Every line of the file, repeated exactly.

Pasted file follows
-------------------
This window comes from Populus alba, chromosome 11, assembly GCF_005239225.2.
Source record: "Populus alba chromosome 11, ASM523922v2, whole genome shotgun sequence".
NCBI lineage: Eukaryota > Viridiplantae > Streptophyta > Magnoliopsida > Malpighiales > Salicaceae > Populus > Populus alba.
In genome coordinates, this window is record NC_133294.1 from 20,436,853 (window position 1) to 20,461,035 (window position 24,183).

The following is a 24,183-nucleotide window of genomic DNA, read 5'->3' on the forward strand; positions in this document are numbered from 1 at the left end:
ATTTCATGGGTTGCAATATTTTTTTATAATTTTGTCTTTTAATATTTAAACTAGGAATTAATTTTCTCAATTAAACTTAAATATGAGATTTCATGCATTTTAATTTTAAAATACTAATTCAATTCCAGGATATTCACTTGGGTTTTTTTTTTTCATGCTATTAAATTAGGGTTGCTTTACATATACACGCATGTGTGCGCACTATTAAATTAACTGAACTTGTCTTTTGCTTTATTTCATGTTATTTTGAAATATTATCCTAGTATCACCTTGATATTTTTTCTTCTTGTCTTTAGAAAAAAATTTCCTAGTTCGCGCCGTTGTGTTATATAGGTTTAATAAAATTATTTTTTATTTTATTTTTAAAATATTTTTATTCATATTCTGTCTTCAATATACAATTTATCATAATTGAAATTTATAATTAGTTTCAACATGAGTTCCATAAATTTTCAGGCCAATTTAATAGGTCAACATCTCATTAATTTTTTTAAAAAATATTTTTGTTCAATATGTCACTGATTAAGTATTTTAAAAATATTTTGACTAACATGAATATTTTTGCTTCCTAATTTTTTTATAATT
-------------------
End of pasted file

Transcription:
This window comes from Populus alba, chromosome 11, assembly GCF_005239225.2.
Source record: "Populus alba chromosome 11, ASM523922v2, whole genome shotgun sequence".
NCBI lineage: Eukaryota > Viridiplantae > Streptophyta > Magnoliopsida > Malpighiales > Salicaceae > Populus > Populus alba.
In genome coordinates, this window is record NC_133294.1 from 20,436,853 (window position 1) to 20,461,035 (window position 24,183).

The following is a 24,183-nucleotide window of genomic DNA, read 5'->3' on the forward strand; positions in this document are numbered from 1 at the left end:
ATTTCATGGGTTGCAATATTTTTTTATAATTTTGTCTTTTAATATTTAAACTAGGAATTAATTTTCTCAATTAAACTTAAATATGAGATTTCATGCATTTTAATTTTAAAATACTAATTCAATTCCAGGATATTCACTTGGGTTTTTTTTTTTCATGCTATTAAATTAGGGTTGCTTTACATATACACGCATGTGTGCGCACTATTAAATTAACTGAACTTGTCTTTTGCTTTATTTCATGTTATTTTGAAATATTATCCTAGTATCACCTTGATATTTTTTCTTCTTGTCTTTAGAAAAAAATTTCCTAGTTCGCGCCGTTGTGTTATATAGGTTTAATAAAATTATTTTTTATTTTATTTTTAAAATATTTTTATTCATATTCTGTCTTCAATATACAATTTATCATAATTGAAATTTATAATTAGTTTCAACATGAGTTCCATAAATTTTCAGGCCAATTTAATAGGTCAACATCTCATTAATTTTTTTAAAAAATATTTTTGTTCAATATGTCACTGATTAAGTATTTTAAAAATATTTTGACTAACATGAATATTTTTGCTTCCTAATTTTTTTATAATT